Sunday, October 30, 2005

Havel Havelim #42



Celebrating Havel Havelim #42

Welcome to the post-Holiday edition of the Jewish-Israeli Bloggers Carnival!

We’ll open up with a news item from
Dry Bones about Syria. Yes, if you haven’t yet heard, Dry Bones blogs.

We’ve just finished over three weeks of Holidays, quite a lot and no two the same. Read Blog D’Ellisson’s
Whomping Willow. And for a different way of seeing the holidays, or just about anything, there’s the one and only Hulah Hoop. Nothing beats Willow Green’s holiday guest
.

And speaking of guests,
Soccer Dad’s Succah Saga
says it all
about smachot
on Succot.
Surprises galore,
read it all.

In a beautiful post, Mirty reflects on the past year and her
return to an active Jewish life. Shaister reminds us that not every Jew is raised knowing what Yom Kippur means.

If You Will It reflects on his post-aliyah
Simchat Torah, and brings up some very interesting points.

It’s hard for many of us to be just spectators, and Devarim tells us how hard it was for her this Simchat Torah, since she wasn’t allowed to
hold a Sefer Torah.

There’s a mitzvah of “Aliyah l’Regel” to Jerusalem. “Regel” means foot, so read about the
march to Jerusalem, and see the pictures here and here.

Israel Perspectives reminds us of differences between the lives of Jews here in Israel and those abroad, even if they are here for the holidays. And Cosmic X reflects on American Orthodox Jewry. But Esther, Outside the Blogway, shows what power some other rabbis have.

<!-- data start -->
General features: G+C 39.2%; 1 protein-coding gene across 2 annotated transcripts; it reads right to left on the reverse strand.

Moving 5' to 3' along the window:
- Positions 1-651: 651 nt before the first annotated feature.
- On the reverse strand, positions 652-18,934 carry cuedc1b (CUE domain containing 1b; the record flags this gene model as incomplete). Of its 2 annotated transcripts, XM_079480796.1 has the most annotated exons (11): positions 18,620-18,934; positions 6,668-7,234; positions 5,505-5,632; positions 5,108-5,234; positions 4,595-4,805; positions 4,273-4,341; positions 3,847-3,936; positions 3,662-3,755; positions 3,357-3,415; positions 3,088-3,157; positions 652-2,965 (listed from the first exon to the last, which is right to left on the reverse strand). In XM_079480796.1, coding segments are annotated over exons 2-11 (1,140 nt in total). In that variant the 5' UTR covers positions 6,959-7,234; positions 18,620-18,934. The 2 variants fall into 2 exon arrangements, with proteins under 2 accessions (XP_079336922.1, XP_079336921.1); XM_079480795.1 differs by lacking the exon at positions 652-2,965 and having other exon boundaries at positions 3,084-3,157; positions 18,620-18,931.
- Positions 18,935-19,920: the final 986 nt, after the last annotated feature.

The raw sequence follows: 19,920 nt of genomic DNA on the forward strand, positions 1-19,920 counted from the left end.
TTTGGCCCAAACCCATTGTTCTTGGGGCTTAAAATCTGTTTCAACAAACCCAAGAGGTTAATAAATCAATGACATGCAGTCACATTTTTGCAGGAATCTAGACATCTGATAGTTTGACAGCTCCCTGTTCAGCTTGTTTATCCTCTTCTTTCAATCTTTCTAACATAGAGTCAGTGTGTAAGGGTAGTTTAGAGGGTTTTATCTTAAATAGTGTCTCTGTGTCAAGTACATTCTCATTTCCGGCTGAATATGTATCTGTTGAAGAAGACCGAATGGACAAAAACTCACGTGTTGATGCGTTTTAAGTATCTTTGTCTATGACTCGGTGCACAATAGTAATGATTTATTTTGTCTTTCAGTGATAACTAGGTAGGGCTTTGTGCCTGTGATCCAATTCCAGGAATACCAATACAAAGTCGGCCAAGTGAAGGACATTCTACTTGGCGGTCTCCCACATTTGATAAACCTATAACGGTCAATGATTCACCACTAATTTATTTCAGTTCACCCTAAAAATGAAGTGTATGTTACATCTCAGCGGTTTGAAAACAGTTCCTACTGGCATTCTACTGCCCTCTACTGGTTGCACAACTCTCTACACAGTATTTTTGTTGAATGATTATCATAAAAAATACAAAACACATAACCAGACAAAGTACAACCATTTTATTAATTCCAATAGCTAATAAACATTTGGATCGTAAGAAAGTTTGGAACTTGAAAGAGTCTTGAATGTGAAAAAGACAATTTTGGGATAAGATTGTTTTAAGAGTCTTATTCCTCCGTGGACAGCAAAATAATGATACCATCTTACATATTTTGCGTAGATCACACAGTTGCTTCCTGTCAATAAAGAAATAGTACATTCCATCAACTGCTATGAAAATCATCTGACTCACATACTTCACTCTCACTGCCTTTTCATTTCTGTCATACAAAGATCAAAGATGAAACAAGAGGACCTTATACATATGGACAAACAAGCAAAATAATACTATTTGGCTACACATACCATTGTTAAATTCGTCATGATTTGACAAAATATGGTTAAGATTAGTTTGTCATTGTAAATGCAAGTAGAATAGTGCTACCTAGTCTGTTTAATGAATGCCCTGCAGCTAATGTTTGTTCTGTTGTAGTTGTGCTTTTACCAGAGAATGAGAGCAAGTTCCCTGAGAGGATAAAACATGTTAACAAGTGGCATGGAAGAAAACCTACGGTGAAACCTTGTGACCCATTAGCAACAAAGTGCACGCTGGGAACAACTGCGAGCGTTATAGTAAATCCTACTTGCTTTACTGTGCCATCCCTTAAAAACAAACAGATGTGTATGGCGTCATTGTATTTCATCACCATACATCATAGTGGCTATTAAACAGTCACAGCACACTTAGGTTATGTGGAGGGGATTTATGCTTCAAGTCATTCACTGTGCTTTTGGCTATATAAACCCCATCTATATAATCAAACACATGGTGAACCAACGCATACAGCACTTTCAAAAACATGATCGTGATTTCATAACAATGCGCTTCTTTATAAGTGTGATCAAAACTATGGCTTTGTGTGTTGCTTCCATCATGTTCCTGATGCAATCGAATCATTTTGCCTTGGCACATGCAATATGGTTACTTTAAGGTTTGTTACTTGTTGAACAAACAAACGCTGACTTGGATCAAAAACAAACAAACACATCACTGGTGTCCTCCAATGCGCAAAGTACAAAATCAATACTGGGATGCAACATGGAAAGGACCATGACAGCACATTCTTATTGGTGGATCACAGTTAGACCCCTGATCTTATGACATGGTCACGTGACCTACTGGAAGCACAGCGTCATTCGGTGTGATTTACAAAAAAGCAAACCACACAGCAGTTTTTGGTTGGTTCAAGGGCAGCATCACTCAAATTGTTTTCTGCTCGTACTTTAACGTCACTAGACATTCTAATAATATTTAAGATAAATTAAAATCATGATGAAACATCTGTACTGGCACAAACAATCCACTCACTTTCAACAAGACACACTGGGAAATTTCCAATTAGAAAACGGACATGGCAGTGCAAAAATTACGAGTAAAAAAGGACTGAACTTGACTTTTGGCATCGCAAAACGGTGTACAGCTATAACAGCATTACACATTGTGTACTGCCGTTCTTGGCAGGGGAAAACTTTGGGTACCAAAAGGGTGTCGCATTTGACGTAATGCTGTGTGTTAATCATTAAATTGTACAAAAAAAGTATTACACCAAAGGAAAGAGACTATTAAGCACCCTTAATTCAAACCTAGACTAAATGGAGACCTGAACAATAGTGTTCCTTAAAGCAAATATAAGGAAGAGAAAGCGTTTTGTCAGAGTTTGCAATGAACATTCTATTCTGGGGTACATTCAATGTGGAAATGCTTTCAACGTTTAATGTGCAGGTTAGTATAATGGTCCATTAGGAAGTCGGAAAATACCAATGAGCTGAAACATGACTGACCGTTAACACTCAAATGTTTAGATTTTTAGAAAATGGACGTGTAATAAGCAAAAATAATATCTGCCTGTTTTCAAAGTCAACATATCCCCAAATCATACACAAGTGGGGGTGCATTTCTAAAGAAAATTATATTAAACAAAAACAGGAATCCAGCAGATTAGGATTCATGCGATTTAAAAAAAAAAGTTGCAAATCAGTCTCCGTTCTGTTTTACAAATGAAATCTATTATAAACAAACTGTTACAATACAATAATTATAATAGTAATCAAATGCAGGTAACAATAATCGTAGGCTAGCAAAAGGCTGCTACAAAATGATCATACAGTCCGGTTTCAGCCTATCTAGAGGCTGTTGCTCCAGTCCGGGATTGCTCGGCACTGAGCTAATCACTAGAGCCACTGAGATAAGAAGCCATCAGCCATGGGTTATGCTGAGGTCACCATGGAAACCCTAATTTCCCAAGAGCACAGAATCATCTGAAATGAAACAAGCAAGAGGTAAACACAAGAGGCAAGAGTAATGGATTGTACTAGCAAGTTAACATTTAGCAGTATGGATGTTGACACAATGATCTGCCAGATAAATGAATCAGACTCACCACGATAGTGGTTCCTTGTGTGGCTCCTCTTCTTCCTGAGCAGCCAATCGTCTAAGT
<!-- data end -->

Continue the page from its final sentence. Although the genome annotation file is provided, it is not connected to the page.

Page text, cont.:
A bit more on the holiday spirit, what’s special about being a Jew and a great-looking
succah from Boker Tov, Boulder.

There’s more to being a rabbi than preaching and holding the Sefer Torah; the Velveteen Rabbi tells us of her Holiday
experience.

It’s time for some Parshat Shavua from Elie’s Expositions about "V'Zos Haberacha." (If I’m not mistaken, he doesn’t take into account that we celebrate Simchat Torah on different days in Israel and the Diaspora.)

Here’s an important
lesson from Shemittah Rediscovered.

And Moze writes of how her kids took their minds off of “hamatzav,” the “situation” because of a star.

Yes, Succot is a holiday that causes men to complain of hard work, but how does it
compare to the holiday seasons when women have lots of work? And don’t forget that we still have all the cooking plus, even though it’s usually the men constructing the succah and hurling, rolling or dropping the s’chach.

Kesher Talk offers a Caption Contest. “I’ll wow them with this bright yellow gem; they can’t catch me!”

Elms in the Yard shows a little Passion.

And “passion” brings me to the singing rabbi, honored and forgiven by many after his death, the unique and intriguing, Rabbi Shlomo Carlebach. Thank Shaister for this well-written and well-researched
post.

And on a more serious note, nobody can escape terror. Read what Israel Perspectives recommends.

IRIS points out how
tainted and anti-Israel AP is. And Daled Amos tells about the anti-semitic poem in a book of children's poetry to be distributed among schools in the UK